Pagan chaplains and others share views on the death penalty

TWH –On June 17, 2015, violence ripped through a South Carolina community in one of the worst ways imaginable: the perpetrator joined his victims for a Bible study session at Emanuel African Methodist Episcopal Church, and then shot nine people dead, wounding a tenth. The shooter, a white man, hoped to bring about a race war through his execution of his black victims. He was sentenced to death in federal court for those actions, but is now seeking a new trial. The case has received a significant amount of press coverage, and the nature of the crimes themselves — targeting victims during a religious service in the hopes of igniting further racially-motivated violence — appears to typify one of the most serious cultural problems in the United States today. It is in the context of these recent stories that we decided to speak with a number of Pagans to examine views on the death penalty. Like members of the overarching society, those interviewed had varied and nuanced positions on this complex topic.

Pagan Voices New Year’s Edition!

Pagan Voices is a spotlight on recent quotations from figures within the Pagan community. These voices may appear in the burgeoning Pagan media or a mainstream outlet, but all showcase our wisdom, thought processes, and evolution in the public eye. Is there a Pagan voice or artist you’d like to see highlighted? Contact us with a link to the story, post, audio, or image. To begin 2017, polyanimist Aldrin shares a prayer to Janus in Tagalog:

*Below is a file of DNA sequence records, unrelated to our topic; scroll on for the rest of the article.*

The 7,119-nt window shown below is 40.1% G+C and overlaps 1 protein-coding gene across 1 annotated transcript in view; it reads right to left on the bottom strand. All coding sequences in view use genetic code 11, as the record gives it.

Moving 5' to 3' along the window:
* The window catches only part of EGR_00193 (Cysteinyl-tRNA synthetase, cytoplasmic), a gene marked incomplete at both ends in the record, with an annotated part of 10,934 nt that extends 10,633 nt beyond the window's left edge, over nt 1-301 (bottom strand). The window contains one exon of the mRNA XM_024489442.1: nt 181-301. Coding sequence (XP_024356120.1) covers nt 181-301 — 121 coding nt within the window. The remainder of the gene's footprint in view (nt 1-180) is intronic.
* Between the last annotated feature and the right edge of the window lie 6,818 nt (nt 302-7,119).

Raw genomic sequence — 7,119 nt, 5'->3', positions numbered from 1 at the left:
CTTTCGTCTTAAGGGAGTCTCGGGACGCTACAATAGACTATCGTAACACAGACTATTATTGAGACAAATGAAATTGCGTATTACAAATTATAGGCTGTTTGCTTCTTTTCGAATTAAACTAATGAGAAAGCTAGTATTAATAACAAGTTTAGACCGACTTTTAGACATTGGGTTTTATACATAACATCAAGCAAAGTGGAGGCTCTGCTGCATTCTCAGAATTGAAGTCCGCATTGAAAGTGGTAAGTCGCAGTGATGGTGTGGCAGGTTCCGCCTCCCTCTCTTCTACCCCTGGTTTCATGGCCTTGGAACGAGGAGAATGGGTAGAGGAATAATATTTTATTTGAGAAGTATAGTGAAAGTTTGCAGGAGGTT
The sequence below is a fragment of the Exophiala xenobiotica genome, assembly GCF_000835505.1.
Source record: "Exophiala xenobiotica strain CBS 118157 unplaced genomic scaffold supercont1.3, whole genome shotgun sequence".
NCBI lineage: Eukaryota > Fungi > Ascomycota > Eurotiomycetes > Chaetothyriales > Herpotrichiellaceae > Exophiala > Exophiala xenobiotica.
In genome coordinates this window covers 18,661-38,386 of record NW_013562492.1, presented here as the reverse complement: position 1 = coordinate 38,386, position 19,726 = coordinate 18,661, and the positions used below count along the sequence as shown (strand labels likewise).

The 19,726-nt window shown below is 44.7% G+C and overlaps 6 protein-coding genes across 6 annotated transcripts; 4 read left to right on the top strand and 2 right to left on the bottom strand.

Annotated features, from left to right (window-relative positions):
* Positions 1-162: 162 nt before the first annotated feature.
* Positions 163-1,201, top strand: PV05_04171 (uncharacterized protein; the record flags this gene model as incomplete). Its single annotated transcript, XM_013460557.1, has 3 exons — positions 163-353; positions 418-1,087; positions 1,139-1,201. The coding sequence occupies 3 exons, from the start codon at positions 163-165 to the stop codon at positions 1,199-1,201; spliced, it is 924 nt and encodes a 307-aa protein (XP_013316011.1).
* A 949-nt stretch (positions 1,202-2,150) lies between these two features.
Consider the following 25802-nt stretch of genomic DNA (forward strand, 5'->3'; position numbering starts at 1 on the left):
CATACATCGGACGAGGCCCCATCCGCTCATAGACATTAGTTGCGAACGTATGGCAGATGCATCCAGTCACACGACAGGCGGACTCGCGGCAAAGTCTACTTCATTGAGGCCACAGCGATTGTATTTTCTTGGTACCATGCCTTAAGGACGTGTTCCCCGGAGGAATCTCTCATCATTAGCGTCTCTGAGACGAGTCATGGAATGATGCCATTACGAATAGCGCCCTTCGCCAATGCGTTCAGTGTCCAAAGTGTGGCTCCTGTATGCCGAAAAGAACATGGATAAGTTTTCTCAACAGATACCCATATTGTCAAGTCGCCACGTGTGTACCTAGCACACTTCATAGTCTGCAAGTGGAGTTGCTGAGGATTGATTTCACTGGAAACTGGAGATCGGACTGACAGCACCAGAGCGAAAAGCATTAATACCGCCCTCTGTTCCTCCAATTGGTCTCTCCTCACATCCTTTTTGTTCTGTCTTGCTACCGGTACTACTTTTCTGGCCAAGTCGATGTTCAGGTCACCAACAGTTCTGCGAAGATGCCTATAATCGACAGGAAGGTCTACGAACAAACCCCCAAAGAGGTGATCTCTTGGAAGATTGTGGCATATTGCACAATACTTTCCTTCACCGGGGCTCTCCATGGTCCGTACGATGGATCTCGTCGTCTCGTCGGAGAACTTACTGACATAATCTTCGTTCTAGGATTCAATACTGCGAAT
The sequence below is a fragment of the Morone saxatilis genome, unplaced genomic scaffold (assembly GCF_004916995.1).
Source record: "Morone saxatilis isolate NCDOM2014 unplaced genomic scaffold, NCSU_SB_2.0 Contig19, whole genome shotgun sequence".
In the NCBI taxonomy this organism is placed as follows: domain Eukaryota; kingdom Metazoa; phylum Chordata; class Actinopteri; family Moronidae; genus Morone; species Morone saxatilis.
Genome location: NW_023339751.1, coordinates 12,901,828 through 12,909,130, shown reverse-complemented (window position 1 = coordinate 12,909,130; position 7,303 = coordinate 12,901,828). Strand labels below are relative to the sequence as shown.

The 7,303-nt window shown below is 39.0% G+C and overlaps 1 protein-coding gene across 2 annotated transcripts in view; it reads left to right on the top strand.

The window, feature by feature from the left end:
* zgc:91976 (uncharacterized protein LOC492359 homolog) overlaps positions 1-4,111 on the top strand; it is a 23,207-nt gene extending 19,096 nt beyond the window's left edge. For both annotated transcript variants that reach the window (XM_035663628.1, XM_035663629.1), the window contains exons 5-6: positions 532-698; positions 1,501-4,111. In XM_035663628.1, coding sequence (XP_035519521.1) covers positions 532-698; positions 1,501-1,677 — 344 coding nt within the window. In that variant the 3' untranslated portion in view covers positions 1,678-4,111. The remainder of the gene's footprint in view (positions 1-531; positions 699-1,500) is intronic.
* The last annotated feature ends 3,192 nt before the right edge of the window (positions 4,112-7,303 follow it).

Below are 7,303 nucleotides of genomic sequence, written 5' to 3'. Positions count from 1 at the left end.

Pagbati sa Iyo ng may galak at tuwa,
O Haring Tarangkahan na may dalawang mukha;
isang pakanan at isang pakaliwa,
Poon ng mga pintuan, mula langit hanggang lupa.

Trump Wins Presidency; Pagans React

TWH –After a high-profile campaign that lasted far longer than many Americans might have preferred, Donald J. Trump won the U.S. presidential election yesterday. While Pagans and polytheists held widely divergent views about who they wanted in the White House, it is now time to consider what a Trump presidency means to members of minority religious groups. Before turning to the national election,  we look at the local level, where politics begins and where many candidates are tested and vetted. The Wild Hunt has been following the campaigns of two members of our collective communities: Heathen Matt Orlando, who was running for a seat in the House of Representatives, and Cara Schulz, a Hellenic polytheist (and Wild Hunt reporter) running for the Burnsville City Council. Orlando, running in Michigan’s ninth district, was not successful.

Going viral on Samhain #WhatWitchesLookLike

TWH — As the sun rose on Oct. 31 and the Halloween frenzy crested, a viral social media campaign appeared, generating hundreds of responses on Facebook, Instagram, Tumblr ,and Twitter. Using hashtag #whatwitcheslooklike, people from around the world posted photographs of themselves wearing no religious ritual wear, costumes, or other atypical clothing for their personal lifestyle. The goal was to combat popular fictional witch stereotypes by demonstrating what real, modern Witches actually look like. As is typical of the Samhain season, the popular use of words, such as witch and witchcraft, find their way into and onto everything.

Black moon, what?

[Heather Greene is our managing editor and weekly news writer. If you like her work and enjoy our daily news service, consider donating to The Wild Hunt. Each and every day, you will receive original content, both news and commentary, with a focus on Pagans, Heathens and polytheists worldwide. Your support makes it all happen, and every dollar counts. This is your community; TWH is your community news source.